Magic of 10000 steps for weight loss kannada || ignis fitness

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10,000 steps/day = 3,500 calories/week calculation is based on estimations of a specific body type, so this may not apply to you.
Without understanding your caloric intake, walking 10,000 steps or more might not cause enough meaningful fat loss.
However, there are enormous health benefits to increasing your activity level through moderate exercises like walking.
What’s your step goal?
If you had asked someone about 10 years ago, you might have gotten a blank stare.

But with the explosion in popularity of fitness trackers and step counters, it is easy to step count. Step counting has become so popular that there is even an unofficial benchmark of 10,000 steps per day. Some fitness trackers have even called 10,000 daily steps the “magical number.”

While there’s no doubt it’s a great idea to increase your daily activity, the question remains: does walking 10,000 steps help lose weight? Let’s find out what science says.

Do I need to reach a goal of 10,000 steps a day to lose weight?
Some claim that individuals can lose a pound of fat a week just by taking 10,000 steps a day because of the potential to burn 3,500 calories from walking. As a general rule of thumb, a pound of fat contains around 3,500 calories. If you create an average caloric deficit of 500 calories over 7 days, that’s equal to 3,500 calories—good for a pound of weight loss per week.

Unfortunately, that calculation of ‘10,000 steps a day = 3,500 calories burned a week’ uses a specific body type, so this may not apply to you.

To understand why, let’s break this claim down.

How many calories do you burn from 10,000 steps?
Any estimation of how many calories you burn from an exercise like walking or running depends on how heavy you are. On average, heavier people use more energy to move than lighter people. Most rough estimates revolve around 100 calories burned per mile for a 180-pound person.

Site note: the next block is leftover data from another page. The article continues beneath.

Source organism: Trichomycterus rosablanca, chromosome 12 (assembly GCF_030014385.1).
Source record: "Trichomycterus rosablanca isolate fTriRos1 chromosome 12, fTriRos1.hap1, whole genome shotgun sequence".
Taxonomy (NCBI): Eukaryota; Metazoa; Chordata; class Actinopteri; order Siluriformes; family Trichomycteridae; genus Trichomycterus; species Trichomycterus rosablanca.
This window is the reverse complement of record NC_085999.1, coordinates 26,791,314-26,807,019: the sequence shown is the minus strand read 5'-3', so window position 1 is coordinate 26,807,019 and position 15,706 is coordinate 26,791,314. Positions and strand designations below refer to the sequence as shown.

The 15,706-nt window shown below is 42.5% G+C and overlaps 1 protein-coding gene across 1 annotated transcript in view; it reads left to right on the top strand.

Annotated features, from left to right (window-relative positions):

How many miles are 10,000 steps? On average, 10,000 steps are going to come out to be roughly 5 miles. So assuming you weigh 180 pounds, then yes, by simple mathematics, 100 calories x 5 miles equals 500 calories. Over a week, that becomes 3,500 calories.

But if you are lighter or heavier, you will burn less/more calories while taking the same number of steps or walking the same distance.

If you were 120-pounds, in that same mile you would only burn 60 calories. Calculate that over a week and that only becomes 2,100 calories, meaning that you are 1,400 calories short of reaching that 3,500 calorie goal.

How Far is 10,000 Steps: Walking Speed and Distance
Even if you happen to be at that 180-pound range, the calories you burn from walking depend on the intensity, or speed, of your walk. The average

Before you decide to put in the distance and time, do not forget about speed. Even if you are at that 180-pound range, the calories you burn from walking depend on the intensity, or speed, of your walk. The average walking speed is about 3 miles per hour and according to the Mayo Clinic, the number of calories you’ll burn depends on your walking speed.

For a 180-pound person, a leisurely 30-minute walk at 2 mph yields a burn of 102 calories, but walk at a more moderate intensity (3.5 mph) in the same 30-minute walk and the calorie burn increases by 54% to 157 calories.

Why? It’s simple—the faster the pace, the greater your heart rate, and the more calories you can burn covering the same distance. The sources that suggest you can average a weight loss of a pound a week from walking typically assume you walk at the pace necessary to cover the estimated 5-mile distance.

If you deviate from either of the above conditions, your results may differ.

But even if you reach 10,000 steps, all of that effort can almost entirely be irrelevant if you aren’t careful—weight loss from walking largely assumes your caloric intake stays stable.

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